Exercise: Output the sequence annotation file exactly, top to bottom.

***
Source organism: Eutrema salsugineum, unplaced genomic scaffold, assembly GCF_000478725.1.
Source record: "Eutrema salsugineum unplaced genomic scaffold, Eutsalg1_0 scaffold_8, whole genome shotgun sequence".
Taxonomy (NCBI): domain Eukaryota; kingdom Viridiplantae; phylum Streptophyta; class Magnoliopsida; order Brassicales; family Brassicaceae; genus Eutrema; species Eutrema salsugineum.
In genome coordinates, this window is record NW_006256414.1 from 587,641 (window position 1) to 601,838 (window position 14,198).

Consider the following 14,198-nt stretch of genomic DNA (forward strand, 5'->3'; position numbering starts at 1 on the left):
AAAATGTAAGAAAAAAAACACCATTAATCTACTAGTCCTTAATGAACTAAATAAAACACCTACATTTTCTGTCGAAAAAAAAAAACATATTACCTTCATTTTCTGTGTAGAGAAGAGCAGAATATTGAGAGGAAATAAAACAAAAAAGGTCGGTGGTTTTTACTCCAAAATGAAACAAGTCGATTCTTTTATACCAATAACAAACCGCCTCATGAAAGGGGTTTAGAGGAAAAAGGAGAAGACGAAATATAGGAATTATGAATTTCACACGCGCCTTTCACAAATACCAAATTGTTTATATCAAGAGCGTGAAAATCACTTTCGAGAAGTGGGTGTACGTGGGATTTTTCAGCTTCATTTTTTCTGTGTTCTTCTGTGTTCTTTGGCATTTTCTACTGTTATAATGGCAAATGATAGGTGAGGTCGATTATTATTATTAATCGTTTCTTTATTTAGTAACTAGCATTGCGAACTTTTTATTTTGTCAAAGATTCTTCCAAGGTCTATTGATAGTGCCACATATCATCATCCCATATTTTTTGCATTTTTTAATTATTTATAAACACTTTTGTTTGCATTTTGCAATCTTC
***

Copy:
Source organism: Eutrema salsugineum, unplaced genomic scaffold, assembly GCF_000478725.1.
Source record: "Eutrema salsugineum unplaced genomic scaffold, Eutsalg1_0 scaffold_8, whole genome shotgun sequence".
Taxonomy (NCBI): domain Eukaryota; kingdom Viridiplantae; phylum Streptophyta; class Magnoliopsida; order Brassicales; family Brassicaceae; genus Eutrema; species Eutrema salsugineum.
In genome coordinates, this window is record NW_006256414.1 from 587,641 (window position 1) to 601,838 (window position 14,198).

Consider the following 14,198-nt stretch of genomic DNA (forward strand, 5'->3'; position numbering starts at 1 on the left):
AAAATGTAAGAAAAAAAACACCATTAATCTACTAGTCCTTAATGAACTAAATAAAACACCTACATTTTCTGTCGAAAAAAAAAAACATATTACCTTCATTTTCTGTGTAGAGAAGAGCAGAATATTGAGAGGAAATAAAACAAAAAAGGTCGGTGGTTTTTACTCCAAAATGAAACAAGTCGATTCTTTTATACCAATAACAAACCGCCTCATGAAAGGGGTTTAGAGGAAAAAGGAGAAGACGAAATATAGGAATTATGAATTTCACACGCGCCTTTCACAAATACCAAATTGTTTATATCAAGAGCGTGAAAATCACTTTCGAGAAGTGGGTGTACGTGGGATTTTTCAGCTTCATTTTTTCTGTGTTCTTCTGTGTTCTTTGGCATTTTCTACTGTTATAATGGCAAATGATAGGTGAGGTCGATTATTATTATTAATCGTTTCTTTATTTAGTAACTAGCATTGCGAACTTTTTATTTTGTCAAAGATTCTTCCAAGGTCTATTGATAGTGCCACATATCATCATCCCATATTTTTTGCATTTTTTAATTATTTATAAACACTTTTGTTTGCATTTTGCAATCTTC